Cooperative Turtle Research Advances in the Marianas and American Samoa

Satellite track of a subadult hawksbill turtle showing its locations during the period 20 August—31 December 2013.  The turtle 
        migrated from Tinian (in the Commonwealth of the Northern Mariana Islands) to Guam. NOAA image by Kyle Van Houtan.
Satellite track of a subadult hawksbill turtle showing its locations during the period 20 August—31 December 2013. The turtle migrated from Tinian (in the Commonwealth of the Northern Mariana Islands) to Guam. NOAA image by Kyle Van Houtan.

Sea turtle researchers in the PIFSC Marine Turtle Assessment (MTA) group have been actively engaged in studies of turtle populations across the NMFS Pacific Islands Region. Recently they formalized research partnerships with the U.S. Navy NAVFAC and PACFLEET groups to study the distribution of sea turtle populations in the Marianas Range Complex. The joint effort is aimed at understanding nearshore habitat use by sea turtles near strategic sites for the Navy, mostly in Guam, Tinian, and Saipan. As part of this study, PIFSC staff recently analyzed the first four months of biotelemetry data transmitted by 4 green turtles and 2 hawksbills to which the PIFSC scientists had attached tags with satellite transmitters. The data enabled the researchers to document areas of high habitat use by sea turtles near Garipan, Saipan and a migration of a subadult hawksbill turtle from Fleming Point, Tinian to near Cocos Lagoon, Guam.

In the eastern part of the Pacific Islands Region, MTA researchers have been engaged in studies of sea turtles in American Samoa. This work has been a collaborative effort involving PIFSC, the U.S. Fish and Wildlife Service (USFWS), the American Samoa Department of Marine and Wildlife Resources (DMWR), and other partners. For the past 2 years, scientists of PIFSC, USFWS and DMWR have monitored sea turtles in American Samoa. In September 2013, PIFSC researchers T. Todd Jones and Shawn Murakawa and DMWR staff performed necropsies on 24 turtles stranded on Tutuila. In October and November, PIFSC scientist Kyle Van Houtan worked with colleagues from DMWR, the U.S. Coast Guard, and the NOAA Pacific Islands Regional Office to respond to a wastewater leak in Pago Pago Harbor and the subsequent red tide event that caused 8 turtle strandings. In December, Van Houtan, Jones, and colleagues from USFWS, DMWR, and the National Park Service traveled to Rose Atoll to survey nesting green turtles and attach satellite tags to nesting females. The team documented 18—28 unique females over a three day period, estimating that 72—112 females nested at Rose Atoll in the 2013 season and that from 216 to 336 females exist in this population. All estimates mentioned are preliminary and subject to revision, but are substantially higher than any previous estimates for Rose Atoll.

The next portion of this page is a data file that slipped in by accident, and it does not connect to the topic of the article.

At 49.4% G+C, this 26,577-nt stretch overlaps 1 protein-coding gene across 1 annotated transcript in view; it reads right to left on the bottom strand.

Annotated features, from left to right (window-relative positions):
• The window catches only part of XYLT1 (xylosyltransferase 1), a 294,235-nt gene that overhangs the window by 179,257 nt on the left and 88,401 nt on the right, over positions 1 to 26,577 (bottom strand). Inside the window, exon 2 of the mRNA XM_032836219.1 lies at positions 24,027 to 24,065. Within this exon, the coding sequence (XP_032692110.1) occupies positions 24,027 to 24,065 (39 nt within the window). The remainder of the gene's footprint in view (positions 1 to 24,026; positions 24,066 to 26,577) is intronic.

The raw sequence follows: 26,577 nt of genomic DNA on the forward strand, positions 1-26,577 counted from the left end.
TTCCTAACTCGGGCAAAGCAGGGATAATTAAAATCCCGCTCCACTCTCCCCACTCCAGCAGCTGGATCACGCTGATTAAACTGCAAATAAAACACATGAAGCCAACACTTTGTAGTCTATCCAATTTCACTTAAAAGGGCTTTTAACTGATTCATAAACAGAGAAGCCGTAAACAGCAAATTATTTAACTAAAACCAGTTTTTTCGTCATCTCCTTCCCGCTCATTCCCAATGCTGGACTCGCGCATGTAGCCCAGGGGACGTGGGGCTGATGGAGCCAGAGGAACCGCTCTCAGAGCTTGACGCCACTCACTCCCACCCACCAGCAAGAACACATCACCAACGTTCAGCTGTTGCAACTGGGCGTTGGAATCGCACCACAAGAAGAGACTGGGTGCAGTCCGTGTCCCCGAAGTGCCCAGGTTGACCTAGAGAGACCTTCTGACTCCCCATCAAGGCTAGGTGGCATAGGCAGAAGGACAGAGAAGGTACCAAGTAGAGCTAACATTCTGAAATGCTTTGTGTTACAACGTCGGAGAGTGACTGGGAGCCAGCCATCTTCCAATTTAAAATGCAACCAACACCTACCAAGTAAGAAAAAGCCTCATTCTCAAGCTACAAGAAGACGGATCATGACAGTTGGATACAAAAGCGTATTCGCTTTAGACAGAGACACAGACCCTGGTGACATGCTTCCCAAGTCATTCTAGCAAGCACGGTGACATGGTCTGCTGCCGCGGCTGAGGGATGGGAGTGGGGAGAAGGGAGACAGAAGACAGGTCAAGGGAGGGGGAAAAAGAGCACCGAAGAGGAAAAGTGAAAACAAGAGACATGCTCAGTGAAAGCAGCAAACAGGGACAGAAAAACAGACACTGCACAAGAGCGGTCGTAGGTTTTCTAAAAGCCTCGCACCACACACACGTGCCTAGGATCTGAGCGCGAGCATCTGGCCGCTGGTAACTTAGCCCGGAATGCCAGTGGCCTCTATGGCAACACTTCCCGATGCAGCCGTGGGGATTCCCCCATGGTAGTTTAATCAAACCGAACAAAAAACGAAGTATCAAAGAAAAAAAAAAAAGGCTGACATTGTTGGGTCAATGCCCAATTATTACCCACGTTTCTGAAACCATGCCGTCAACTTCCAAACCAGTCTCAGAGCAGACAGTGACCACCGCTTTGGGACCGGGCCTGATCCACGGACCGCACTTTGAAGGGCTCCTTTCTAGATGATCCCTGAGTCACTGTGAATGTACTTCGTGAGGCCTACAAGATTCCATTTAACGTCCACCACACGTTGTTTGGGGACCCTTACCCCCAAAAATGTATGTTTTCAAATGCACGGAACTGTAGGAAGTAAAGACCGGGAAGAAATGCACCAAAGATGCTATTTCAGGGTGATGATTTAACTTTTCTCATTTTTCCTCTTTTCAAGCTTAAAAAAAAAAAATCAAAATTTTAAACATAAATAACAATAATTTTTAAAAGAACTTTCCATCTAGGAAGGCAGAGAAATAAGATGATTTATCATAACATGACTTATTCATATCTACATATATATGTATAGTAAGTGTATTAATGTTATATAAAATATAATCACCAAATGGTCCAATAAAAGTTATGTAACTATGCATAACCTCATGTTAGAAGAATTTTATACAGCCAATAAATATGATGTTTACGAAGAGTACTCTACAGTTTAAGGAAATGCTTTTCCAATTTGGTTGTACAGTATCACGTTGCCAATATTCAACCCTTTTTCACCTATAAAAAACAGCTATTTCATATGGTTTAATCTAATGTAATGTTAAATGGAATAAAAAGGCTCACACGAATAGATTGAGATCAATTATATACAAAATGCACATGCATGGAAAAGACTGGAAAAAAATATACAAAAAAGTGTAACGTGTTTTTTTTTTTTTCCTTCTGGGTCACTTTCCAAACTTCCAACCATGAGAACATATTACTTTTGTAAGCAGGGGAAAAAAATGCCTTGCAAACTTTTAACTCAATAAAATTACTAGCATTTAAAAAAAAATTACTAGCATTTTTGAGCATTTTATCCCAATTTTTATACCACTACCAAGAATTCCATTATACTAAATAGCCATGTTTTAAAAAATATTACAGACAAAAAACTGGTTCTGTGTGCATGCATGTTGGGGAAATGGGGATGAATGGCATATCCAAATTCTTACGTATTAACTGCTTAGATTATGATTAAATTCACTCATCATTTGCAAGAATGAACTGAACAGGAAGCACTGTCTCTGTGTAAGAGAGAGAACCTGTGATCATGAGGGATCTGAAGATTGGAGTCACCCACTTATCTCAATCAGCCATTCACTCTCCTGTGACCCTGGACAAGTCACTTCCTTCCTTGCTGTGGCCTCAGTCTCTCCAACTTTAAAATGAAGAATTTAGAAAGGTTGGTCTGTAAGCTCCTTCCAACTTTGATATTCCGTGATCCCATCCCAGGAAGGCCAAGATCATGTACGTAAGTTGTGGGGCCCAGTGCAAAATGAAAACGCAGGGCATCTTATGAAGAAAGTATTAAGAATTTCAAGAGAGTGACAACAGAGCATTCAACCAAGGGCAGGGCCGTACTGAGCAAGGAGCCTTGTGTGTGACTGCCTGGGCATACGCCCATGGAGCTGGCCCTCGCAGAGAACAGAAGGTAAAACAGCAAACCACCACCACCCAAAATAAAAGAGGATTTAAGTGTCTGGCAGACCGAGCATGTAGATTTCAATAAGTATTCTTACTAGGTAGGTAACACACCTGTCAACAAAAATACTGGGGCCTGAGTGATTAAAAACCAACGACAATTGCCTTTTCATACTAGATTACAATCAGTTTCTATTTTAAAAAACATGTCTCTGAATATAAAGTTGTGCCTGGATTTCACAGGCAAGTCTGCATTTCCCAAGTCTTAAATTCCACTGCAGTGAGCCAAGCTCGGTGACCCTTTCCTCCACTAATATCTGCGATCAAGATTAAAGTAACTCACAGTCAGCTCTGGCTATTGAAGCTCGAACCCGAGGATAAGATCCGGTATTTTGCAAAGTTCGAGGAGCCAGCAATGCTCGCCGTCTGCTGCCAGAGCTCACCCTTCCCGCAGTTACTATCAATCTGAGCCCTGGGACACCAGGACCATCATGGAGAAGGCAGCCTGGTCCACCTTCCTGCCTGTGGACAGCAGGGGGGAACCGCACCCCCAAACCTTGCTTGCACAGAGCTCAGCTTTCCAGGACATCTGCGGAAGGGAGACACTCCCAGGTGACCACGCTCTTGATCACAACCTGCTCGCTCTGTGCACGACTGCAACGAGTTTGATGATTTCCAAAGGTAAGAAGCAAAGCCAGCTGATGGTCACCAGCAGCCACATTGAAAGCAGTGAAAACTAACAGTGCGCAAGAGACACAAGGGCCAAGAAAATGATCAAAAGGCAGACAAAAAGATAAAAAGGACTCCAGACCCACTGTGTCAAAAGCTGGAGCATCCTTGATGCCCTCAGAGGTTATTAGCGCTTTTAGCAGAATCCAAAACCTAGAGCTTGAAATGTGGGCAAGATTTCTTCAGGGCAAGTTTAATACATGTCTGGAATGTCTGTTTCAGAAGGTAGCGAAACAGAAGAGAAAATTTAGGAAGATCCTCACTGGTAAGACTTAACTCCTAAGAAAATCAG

National Park Service and NOAA staff with a tagged green turtle at Rose Island, Manua, American Samoa. NOAA photo by Kyle Van 
        Houtan.
National Park Service and NOAA staff with a tagged green turtle at Rose Island, Manua, American Samoa. NOAA photo by Kyle Van Houtan.